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Course Information

Instructor Info:Helen Scharber
Office Extension x5397
TA Info:Sky Loth
Term: 2013F
Meeting Info: Monday Wednesday
09:00 AM - 10:20 AM Franklin Patterson Hall (FPH) 102
09:00 AM - 10:20 AM Franklin Patterson Hall (FPH) 102
Description:

How does speculation on Wall Street affect wheat prices halfway across the globe? Why do most tomatoes taste so bad? Can organic farming methods feed the world? In this course, we'll use questions like these to guide our study of the economics, politics and environmental impacts of the modern industrial food system. In addition to studying and critiquing the existing system, we will spend significant time exploring more sustainable alternatives to mainstream methods of food production, distribution and consumption. Students will learn to apply economic theories studied in class to specific aspects of the food system and undertake an independent project on an alternative to mainstream food production.

Course Objectives:

By the end of the course, you will be equipped to

  1. Critically evaluate how the political economic system in the U.S. and around the world influences the production, distribution and consumption of food
  2. Analyze the promises and potential shortcomings of various alternatives to the existing food system
  3. Apply political economic theory and ideas to food system issues
  4. Write in a clear, well-supported and logically consistent manner

Throughout the course, you can expect

  • A supportive classroom community in which to explore ideas
  • To be intellectually challenged—by the questions, material, and class discussions—and to build confidence in working through these challenges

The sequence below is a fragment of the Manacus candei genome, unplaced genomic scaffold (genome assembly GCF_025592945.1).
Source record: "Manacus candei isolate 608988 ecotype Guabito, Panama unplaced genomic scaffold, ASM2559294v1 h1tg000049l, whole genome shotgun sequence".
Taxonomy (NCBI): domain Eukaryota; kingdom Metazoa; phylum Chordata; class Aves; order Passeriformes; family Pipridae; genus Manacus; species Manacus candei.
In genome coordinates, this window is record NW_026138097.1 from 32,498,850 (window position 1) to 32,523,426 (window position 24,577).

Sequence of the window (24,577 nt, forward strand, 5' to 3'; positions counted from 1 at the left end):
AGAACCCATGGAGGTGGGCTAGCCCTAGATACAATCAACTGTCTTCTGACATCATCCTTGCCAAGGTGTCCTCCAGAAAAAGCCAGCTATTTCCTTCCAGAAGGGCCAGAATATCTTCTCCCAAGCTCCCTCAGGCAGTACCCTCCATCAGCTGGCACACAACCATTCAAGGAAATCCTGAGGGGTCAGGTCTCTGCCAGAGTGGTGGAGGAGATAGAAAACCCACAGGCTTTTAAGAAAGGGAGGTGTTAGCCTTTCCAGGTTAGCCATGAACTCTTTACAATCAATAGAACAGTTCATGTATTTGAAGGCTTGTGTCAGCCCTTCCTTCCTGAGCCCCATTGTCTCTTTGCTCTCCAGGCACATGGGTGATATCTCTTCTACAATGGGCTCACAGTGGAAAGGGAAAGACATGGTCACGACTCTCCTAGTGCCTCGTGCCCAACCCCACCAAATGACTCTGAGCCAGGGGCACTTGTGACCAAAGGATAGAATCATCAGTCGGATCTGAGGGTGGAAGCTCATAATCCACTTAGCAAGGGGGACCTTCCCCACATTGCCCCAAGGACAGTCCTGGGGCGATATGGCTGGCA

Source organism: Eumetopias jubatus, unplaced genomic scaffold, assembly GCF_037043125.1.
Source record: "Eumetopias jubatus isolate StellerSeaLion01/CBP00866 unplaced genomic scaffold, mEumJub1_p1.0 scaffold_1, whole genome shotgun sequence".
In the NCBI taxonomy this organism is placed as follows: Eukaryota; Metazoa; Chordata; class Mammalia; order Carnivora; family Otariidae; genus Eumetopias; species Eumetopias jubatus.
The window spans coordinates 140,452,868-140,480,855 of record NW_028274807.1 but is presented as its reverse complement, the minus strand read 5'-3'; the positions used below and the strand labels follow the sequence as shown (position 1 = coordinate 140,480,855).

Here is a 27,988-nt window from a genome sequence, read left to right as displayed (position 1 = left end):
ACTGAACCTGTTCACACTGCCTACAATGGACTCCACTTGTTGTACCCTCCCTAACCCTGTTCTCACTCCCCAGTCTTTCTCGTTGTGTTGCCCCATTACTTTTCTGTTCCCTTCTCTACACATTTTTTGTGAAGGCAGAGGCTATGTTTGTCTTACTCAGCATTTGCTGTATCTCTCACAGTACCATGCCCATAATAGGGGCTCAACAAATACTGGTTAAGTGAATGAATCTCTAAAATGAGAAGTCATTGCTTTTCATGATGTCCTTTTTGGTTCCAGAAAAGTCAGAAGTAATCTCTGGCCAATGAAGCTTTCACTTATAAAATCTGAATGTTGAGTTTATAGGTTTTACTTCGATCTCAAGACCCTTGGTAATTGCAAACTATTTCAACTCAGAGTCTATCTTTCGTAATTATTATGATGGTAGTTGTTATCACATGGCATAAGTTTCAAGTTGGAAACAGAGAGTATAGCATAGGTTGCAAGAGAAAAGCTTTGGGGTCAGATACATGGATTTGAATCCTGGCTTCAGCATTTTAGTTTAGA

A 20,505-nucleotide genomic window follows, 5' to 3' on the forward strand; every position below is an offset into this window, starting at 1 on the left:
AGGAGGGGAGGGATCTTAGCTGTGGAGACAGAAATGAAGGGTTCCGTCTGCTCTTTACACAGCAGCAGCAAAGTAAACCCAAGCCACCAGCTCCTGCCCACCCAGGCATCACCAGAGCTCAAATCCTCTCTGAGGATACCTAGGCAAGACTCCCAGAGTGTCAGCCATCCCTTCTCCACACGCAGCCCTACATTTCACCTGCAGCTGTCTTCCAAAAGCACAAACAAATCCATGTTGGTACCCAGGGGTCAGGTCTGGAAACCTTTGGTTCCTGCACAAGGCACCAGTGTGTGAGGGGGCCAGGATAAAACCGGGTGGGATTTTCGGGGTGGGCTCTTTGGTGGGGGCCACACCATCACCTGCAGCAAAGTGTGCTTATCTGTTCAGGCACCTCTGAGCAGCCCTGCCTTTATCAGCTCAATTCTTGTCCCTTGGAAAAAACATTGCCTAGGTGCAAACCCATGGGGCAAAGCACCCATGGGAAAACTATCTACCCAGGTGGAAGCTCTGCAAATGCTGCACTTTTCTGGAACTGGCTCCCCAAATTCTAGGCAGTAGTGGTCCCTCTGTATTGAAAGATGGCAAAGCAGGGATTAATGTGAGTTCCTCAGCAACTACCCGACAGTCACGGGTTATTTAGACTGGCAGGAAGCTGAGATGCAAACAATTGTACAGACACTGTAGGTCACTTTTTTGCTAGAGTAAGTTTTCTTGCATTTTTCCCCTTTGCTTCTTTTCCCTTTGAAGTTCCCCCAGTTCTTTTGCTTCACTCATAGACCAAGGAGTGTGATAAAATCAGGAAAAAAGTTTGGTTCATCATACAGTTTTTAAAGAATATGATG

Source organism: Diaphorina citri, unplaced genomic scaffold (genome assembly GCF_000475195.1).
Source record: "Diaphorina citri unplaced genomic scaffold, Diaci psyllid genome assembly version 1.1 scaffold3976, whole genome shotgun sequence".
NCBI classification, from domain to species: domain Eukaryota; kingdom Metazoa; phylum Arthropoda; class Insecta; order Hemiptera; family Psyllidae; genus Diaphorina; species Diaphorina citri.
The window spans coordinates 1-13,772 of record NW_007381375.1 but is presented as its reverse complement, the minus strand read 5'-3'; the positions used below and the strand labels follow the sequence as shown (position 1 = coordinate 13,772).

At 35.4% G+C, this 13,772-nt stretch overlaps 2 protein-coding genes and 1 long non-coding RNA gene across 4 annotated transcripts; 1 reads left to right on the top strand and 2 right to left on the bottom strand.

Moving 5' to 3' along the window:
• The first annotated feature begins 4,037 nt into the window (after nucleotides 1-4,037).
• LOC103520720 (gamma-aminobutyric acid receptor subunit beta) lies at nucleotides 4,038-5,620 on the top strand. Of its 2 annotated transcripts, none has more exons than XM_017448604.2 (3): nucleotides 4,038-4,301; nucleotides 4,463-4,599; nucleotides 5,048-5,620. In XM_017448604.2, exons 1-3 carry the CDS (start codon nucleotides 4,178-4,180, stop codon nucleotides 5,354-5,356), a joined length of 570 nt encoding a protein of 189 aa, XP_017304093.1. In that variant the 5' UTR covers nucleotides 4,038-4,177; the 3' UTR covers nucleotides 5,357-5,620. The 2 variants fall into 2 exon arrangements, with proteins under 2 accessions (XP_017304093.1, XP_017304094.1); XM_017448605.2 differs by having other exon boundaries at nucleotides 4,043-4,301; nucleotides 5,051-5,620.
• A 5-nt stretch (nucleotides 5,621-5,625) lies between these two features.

• To work an average of 6-8 hours outside of class per week

In the classroom, you will be expected to

  • Contribute thoughtfully to discussions with classmates, having read the assigned material outside of class
  • Be mindful that our goal is to investigate questions together and sometimes challenge one another, but not to win arguments or be right
  • Aim to use clear and logical reasoning when speaking and writing
  • Generally help to create a safe, supportive and intellectually stimulating classroom environment
Evaluation Criteria:

Assignments will be designed to help you think critically and deeply about the issues and theories presented in the course.  Please see the course schedule for major assignment due dates.  Details about all assignments will be discussed in class.

  • Two short papers (~750 words each)
  • Two annotated bibliographies of four or five sources
  • One theory application paper (~1500 words)
  • Final project - flexible in format, to include a short proposal, an in-class presentation, a final paper or writeup, and a reflection.
  • At least 10 primary responses to Moodle forum prompts and 10 comments to others' responses

Attendance is required, both for your benefit and that of the classroom community.  If you do miss a class, please submit any assignments before class and consult a classmate to find out what you missed.

In general, late work will not be accepted and incomplete evaluations will not be given.  This policy is for you (the world is full of deadlines) and for me (keeping track of late assignments takes up too much brain space).